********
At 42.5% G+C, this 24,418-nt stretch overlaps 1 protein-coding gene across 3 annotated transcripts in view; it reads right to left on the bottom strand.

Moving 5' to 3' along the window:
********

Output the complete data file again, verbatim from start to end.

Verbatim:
At 42.5% G+C, this 24,418-nt stretch overlaps 1 protein-coding gene across 3 annotated transcripts in view; it reads right to left on the bottom strand.

Moving 5' to 3' along the window: